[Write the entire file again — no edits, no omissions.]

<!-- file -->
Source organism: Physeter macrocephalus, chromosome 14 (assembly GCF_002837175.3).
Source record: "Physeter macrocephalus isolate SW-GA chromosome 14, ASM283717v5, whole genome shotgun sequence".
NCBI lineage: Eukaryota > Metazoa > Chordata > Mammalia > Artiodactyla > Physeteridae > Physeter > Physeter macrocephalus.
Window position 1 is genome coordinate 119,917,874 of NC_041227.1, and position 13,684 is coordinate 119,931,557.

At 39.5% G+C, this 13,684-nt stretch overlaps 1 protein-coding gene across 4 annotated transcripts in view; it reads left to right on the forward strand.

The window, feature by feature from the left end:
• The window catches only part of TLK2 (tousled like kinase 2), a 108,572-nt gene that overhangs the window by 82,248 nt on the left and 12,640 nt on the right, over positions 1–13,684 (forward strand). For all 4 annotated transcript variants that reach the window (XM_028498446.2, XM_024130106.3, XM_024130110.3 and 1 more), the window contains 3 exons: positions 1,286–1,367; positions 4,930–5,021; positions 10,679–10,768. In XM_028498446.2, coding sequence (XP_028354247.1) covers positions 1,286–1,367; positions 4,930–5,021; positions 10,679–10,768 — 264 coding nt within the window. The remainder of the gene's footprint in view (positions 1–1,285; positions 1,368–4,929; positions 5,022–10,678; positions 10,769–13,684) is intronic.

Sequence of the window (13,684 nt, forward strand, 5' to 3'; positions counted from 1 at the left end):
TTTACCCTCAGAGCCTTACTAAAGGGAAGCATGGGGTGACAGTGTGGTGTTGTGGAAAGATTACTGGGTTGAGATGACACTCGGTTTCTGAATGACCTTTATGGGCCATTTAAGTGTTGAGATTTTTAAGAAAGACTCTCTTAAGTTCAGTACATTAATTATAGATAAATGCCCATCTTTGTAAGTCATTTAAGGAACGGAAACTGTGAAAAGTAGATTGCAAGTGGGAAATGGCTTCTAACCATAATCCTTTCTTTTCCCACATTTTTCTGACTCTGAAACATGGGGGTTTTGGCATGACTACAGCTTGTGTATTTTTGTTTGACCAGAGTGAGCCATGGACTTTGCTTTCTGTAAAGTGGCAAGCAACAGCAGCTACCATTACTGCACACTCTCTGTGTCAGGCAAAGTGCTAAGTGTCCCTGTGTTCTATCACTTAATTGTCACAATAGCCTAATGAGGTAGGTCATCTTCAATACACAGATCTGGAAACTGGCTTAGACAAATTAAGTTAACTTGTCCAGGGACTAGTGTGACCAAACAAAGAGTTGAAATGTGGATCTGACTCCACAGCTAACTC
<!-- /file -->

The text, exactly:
Source organism: Physeter macrocephalus, chromosome 14 (assembly GCF_002837175.3).
Source record: "Physeter macrocephalus isolate SW-GA chromosome 14, ASM283717v5, whole genome shotgun sequence".
NCBI lineage: Eukaryota > Metazoa > Chordata > Mammalia > Artiodactyla > Physeteridae > Physeter > Physeter macrocephalus.
Window position 1 is genome coordinate 119,917,874 of NC_041227.1, and position 13,684 is coordinate 119,931,557.

At 39.5% G+C, this 13,684-nt stretch overlaps 1 protein-coding gene across 4 annotated transcripts in view; it reads left to right on the forward strand.

The window, feature by feature from the left end:
• The window catches only part of TLK2 (tousled like kinase 2), a 108,572-nt gene that overhangs the window by 82,248 nt on the left and 12,640 nt on the right, over positions 1–13,684 (forward strand). For all 4 annotated transcript variants that reach the window (XM_028498446.2, XM_024130106.3, XM_024130110.3 and 1 more), the window contains 3 exons: positions 1,286–1,367; positions 4,930–5,021; positions 10,679–10,768. In XM_028498446.2, coding sequence (XP_028354247.1) covers positions 1,286–1,367; positions 4,930–5,021; positions 10,679–10,768 — 264 coding nt within the window. The remainder of the gene's footprint in view (positions 1–1,285; positions 1,368–4,929; positions 5,022–10,678; positions 10,769–13,684) is intronic.

Sequence of the window (13,684 nt, forward strand, 5' to 3'; positions counted from 1 at the left end):
TTTACCCTCAGAGCCTTACTAAAGGGAAGCATGGGGTGACAGTGTGGTGTTGTGGAAAGATTACTGGGTTGAGATGACACTCGGTTTCTGAATGACCTTTATGGGCCATTTAAGTGTTGAGATTTTTAAGAAAGACTCTCTTAAGTTCAGTACATTAATTATAGATAAATGCCCATCTTTGTAAGTCATTTAAGGAACGGAAACTGTGAAAAGTAGATTGCAAGTGGGAAATGGCTTCTAACCATAATCCTTTCTTTTCCCACATTTTTCTGACTCTGAAACATGGGGGTTTTGGCATGACTACAGCTTGTGTATTTTTGTTTGACCAGAGTGAGCCATGGACTTTGCTTTCTGTAAAGTGGCAAGCAACAGCAGCTACCATTACTGCACACTCTCTGTGTCAGGCAAAGTGCTAAGTGTCCCTGTGTTCTATCACTTAATTGTCACAATAGCCTAATGAGGTAGGTCATCTTCAATACACAGATCTGGAAACTGGCTTAGACAAATTAAGTTAACTTGTCCAGGGACTAGTGTGACCAAACAAAGAGTTGAAATGTGGATCTGACTCCACAGCTAACTC